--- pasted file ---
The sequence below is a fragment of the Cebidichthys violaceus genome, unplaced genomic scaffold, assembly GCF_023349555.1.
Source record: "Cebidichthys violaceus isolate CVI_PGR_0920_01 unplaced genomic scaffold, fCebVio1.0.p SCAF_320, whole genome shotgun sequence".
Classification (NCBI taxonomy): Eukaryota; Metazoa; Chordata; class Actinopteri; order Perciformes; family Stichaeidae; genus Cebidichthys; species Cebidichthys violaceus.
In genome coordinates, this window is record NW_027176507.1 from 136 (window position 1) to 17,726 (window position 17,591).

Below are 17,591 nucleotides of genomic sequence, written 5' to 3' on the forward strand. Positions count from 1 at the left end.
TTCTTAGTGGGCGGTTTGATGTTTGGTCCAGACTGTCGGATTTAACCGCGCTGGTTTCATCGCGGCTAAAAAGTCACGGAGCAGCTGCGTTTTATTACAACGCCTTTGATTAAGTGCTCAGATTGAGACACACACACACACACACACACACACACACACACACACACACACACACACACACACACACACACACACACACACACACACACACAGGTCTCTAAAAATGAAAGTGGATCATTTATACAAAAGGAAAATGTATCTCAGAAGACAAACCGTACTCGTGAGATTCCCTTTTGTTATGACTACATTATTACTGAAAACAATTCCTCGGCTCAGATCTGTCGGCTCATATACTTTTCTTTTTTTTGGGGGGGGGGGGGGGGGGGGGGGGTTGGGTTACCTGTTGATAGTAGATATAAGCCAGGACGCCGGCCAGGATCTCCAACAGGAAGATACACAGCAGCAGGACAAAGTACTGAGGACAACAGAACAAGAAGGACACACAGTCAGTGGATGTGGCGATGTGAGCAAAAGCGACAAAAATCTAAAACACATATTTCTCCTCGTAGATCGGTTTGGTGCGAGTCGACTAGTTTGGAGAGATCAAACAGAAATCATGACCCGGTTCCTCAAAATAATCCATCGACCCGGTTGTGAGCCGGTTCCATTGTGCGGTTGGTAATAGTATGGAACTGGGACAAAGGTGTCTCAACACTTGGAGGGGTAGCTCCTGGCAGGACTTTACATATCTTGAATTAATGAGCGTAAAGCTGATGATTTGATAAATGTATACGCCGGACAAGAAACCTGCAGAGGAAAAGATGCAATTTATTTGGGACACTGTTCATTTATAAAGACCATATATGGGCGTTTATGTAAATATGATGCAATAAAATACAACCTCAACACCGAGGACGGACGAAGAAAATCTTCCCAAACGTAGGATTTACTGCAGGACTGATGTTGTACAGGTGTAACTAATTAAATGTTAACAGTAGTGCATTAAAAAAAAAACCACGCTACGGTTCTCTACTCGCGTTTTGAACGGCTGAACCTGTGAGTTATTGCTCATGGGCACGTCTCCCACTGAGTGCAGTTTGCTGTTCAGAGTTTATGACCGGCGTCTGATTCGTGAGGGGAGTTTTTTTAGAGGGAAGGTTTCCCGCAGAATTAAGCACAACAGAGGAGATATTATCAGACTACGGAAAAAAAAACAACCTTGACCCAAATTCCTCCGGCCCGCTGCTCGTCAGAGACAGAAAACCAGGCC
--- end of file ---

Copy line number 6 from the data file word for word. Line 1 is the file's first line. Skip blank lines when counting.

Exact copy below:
TTCTTAGTGGGCGGTTTGATGTTTGGTCCAGACTGTCGGATTTAACCGCGCTGGTTTCATCGCGGCTAAAAAGTCACGGAGCAGCTGCGTTTTATTACAACGCCTTTGATTAAGTGCTCAGATTGAGACACACACACACACACACACACACACACACACACACACACACACACACACACACACACACACACACACACACACACACACACACAGGTCTCTAAAAATGAAAGTGGATCATTTATACAAAAGGAAAATGTATCTCAGAAGACAAACCGTACTCGTGAGATTCCCTTTTGTTATGACTACATTATTACTGAAAACAATTCCTCGGCTCAGATCTGTCGGCTCATATACTTTTCTTTTTTTTGGGGGGGGGGGGGGGGGGGGGGGGTTGGGTTACCTGTTGATAGTAGATATAAGCCAGGACGCCGGCCAGGATCTCCAACAGGAAGATACACAGCAGCAGGACAAAGTACTGAGGACAACAGAACAAGAAGGACACACAGTCAGTGGATGTGGCGATGTGAGCAAAAGCGACAAAAATCTAAAACACATATTTCTCCTCGTAGATCGGTTTGGTGCGAGTCGACTAGTTTGGAGAGATCAAACAGAAATCATGACCCGGTTCCTCAAAATAATCCATCGACCCGGTTGTGAGCCGGTTCCATTGTGCGGTTGGTAATAGTATGGAACTGGGACAAAGGTGTCTCAACACTTGGAGGGGTAGCTCCTGGCAGGACTTTACATATCTTGAATTAATGAGCGTAAAGCTGATGATTTGATAAATGTATACGCCGGACAAGAAACCTGCAGAGGAAAAGATGCAATTTATTTGGGACACTGTTCATTTATAAAGACCATATATGGGCGTTTATGTAAATATGATGCAATAAAATACAACCTCAACACCGAGGACGGACGAAGAAAATCTTCCCAAACGTAGGATTTACTGCAGGACTGATGTTGTACAGGTGTAACTAATTAAATGTTAACAGTAGTGCATTAAAAAAAAAACCACGCTACGGTTCTCTACTCGCGTTTTGAACGGCTGAACCTGTGAGTTATTGCTCATGGGCACGTCTCCCACTGAGTGCAGTTTGCTGTTCAGAGTTTATGACCGGCGTCTGATTCGTGAGGGGAGTTTTTTTAGAGGGAAGGTTTCCCGCAGAATTAAGCACAACAGAGGAGATATTATCAGACTACGGAAAAAAAAACAACCTTGACCCAAATTCCTCCGGCCCGCTGCTCGTCAGAGACAGAAAACCAGGCC